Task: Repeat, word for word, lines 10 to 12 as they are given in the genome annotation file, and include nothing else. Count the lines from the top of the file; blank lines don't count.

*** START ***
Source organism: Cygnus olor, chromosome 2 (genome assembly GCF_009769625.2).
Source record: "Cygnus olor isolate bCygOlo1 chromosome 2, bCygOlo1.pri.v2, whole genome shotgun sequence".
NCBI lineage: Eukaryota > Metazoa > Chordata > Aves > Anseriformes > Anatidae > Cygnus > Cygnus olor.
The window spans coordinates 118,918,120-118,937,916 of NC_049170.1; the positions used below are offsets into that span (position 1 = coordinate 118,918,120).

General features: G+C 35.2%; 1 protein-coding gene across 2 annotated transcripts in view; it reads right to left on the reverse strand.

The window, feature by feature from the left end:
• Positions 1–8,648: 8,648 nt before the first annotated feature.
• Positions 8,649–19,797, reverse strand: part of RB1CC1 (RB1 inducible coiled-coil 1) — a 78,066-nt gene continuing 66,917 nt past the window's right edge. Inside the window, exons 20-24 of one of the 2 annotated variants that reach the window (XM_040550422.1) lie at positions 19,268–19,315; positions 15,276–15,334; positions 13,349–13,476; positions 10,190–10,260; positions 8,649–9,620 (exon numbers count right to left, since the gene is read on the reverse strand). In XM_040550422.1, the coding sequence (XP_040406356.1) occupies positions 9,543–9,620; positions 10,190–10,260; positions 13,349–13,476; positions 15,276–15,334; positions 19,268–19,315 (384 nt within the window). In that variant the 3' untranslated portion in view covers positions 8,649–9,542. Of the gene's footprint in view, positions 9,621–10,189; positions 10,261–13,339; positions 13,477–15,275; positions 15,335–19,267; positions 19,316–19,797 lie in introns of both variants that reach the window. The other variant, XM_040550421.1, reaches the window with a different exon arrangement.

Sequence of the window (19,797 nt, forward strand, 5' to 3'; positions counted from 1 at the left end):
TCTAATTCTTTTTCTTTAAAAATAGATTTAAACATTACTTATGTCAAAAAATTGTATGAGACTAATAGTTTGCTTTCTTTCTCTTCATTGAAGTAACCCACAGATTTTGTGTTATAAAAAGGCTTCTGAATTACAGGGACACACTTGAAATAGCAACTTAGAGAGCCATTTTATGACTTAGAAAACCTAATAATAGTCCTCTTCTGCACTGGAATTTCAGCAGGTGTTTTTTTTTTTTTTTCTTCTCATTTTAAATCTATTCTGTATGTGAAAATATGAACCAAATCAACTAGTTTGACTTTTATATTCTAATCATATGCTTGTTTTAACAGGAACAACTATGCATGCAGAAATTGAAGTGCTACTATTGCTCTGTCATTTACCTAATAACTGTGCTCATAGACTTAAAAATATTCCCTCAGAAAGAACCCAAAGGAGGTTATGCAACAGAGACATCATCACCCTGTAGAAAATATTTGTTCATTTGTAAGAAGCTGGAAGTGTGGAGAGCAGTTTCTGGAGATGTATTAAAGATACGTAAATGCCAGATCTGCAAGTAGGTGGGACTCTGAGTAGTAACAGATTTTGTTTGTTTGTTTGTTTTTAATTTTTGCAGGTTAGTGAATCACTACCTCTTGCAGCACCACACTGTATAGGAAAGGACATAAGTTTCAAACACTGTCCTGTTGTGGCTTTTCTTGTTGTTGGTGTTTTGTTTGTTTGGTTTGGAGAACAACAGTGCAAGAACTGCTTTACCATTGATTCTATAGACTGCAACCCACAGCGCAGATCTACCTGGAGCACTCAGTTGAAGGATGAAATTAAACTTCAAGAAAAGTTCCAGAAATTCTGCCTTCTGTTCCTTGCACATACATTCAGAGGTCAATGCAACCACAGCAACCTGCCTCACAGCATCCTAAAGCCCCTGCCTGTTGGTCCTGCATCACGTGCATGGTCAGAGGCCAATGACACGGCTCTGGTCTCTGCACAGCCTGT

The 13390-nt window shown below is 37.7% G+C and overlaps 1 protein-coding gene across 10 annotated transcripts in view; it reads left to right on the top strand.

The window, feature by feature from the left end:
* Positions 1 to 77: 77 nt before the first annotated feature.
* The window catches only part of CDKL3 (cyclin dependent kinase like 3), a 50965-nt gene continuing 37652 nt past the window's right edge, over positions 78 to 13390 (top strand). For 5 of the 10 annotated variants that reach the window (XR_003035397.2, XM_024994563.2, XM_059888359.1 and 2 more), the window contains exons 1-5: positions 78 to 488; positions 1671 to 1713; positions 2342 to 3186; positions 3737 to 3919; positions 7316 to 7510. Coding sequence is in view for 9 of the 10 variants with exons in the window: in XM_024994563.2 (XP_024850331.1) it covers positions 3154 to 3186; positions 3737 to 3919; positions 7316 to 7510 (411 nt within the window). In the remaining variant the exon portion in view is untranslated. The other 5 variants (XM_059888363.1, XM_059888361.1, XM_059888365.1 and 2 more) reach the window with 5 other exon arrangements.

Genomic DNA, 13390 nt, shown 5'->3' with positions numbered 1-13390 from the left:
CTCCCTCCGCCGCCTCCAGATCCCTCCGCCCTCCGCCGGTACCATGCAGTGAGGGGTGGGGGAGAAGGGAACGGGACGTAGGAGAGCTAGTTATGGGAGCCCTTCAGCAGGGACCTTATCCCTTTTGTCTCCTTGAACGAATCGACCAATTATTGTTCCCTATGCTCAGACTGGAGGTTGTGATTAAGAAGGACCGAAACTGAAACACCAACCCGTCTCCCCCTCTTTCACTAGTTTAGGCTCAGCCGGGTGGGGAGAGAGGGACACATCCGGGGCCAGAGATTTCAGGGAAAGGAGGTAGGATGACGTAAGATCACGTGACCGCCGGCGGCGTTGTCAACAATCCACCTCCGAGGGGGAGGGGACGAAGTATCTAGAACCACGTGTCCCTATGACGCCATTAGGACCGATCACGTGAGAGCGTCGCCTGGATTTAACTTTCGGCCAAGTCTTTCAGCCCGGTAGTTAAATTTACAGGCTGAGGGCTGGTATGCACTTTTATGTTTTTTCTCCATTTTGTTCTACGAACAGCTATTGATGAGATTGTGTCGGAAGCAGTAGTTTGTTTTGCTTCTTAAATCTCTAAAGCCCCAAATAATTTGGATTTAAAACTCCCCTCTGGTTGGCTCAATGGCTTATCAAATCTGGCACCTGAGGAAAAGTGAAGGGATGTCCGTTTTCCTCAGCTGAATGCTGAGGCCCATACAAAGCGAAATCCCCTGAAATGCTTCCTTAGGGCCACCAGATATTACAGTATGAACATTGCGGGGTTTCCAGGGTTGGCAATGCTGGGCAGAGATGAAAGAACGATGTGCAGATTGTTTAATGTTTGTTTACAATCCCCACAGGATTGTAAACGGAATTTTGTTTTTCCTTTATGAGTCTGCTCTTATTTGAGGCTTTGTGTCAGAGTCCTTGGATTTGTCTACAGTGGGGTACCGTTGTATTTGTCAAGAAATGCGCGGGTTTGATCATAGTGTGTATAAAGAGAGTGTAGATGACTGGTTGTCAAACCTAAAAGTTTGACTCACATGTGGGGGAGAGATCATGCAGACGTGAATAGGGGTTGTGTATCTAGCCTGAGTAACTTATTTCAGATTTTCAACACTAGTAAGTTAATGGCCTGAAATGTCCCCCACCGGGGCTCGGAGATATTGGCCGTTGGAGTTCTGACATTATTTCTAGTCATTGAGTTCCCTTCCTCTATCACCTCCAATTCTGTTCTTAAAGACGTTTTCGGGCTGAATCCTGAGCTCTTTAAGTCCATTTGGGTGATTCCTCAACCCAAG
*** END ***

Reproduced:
TCTAATTCTTTTTCTTTAAAAATAGATTTAAACATTACTTATGTCAAAAAATTGTATGAGACTAATAGTTTGCTTTCTTTCTCTTCATTGAAGTAACCCACAGATTTTGTGTTATAAAAAGGCTTCTGAATTACAGGGACACACTTGAAATAGCAACTTAGAGAGCCATTTTATGACTTAGAAAACCTAATAATAGTCCTCTTCTGCACTGGAATTTCAGCAGGTGTTTTTTTTTTTTTTTCTTCTCATTTTAAATCTATTCTGTATGTGAAAATATGAACCAAATCAACTAGTTTGACTTTTATATTCTAATCATATGCTTGTTTTAACAGGAACAACTATGCATGCAGAAATTGAAGTGCTACTATTGCTCTGTCATTTACCTAATAACTGTGCTCATAGACTTAAAAATATTCCCTCAGAAAGAACCCAAAGGAGGTTATGCAACAGAGACATCATCACCCTGTAGAAAATATTTGTTCATTTGTAAGAAGCTGGAAGTGTGGAGAGCAGTTTCTGGAGATGTATTAAAGATACGTAAATGCCAGATCTGCAAGTAGGTGGGACTCTGAGTAGTAACAGATTTTGTTTGTTTGTTTGTTTTTAATTTTTGCAGGTTAGTGAATCACTACCTCTTGCAGCACCACACTGTATAGGAAAGGACATAAGTTTCAAACACTGTCCTGTTGTGGCTTTTCTTGTTGTTGGTGTTTTGTTTGTTTGGTTTGGAGAACAACAGTGCAAGAACTGCTTTACCATTGATTCTATAGACTGCAACCCACAGCGCAGATCTACCTGGAGCACTCAGTTGAAGGATGAAATTAAACTTCAAGAAAAGTTCCAGAAATTCTGCCTTCTGTTCCTTGCACATACATTCAGAGGTCAATGCAACCACAGCAACCTGCCTCACAGCATCCTAAAGCCCCTGCCTGTTGGTCCTGCATCACGTGCATGGTCAGAGGCCAATGACACGGCTCTGGTCTCTGCACAGCCTGT

The 13390-nt window shown below is 37.7% G+C and overlaps 1 protein-coding gene across 10 annotated transcripts in view; it reads left to right on the top strand.

The window, feature by feature from the left end: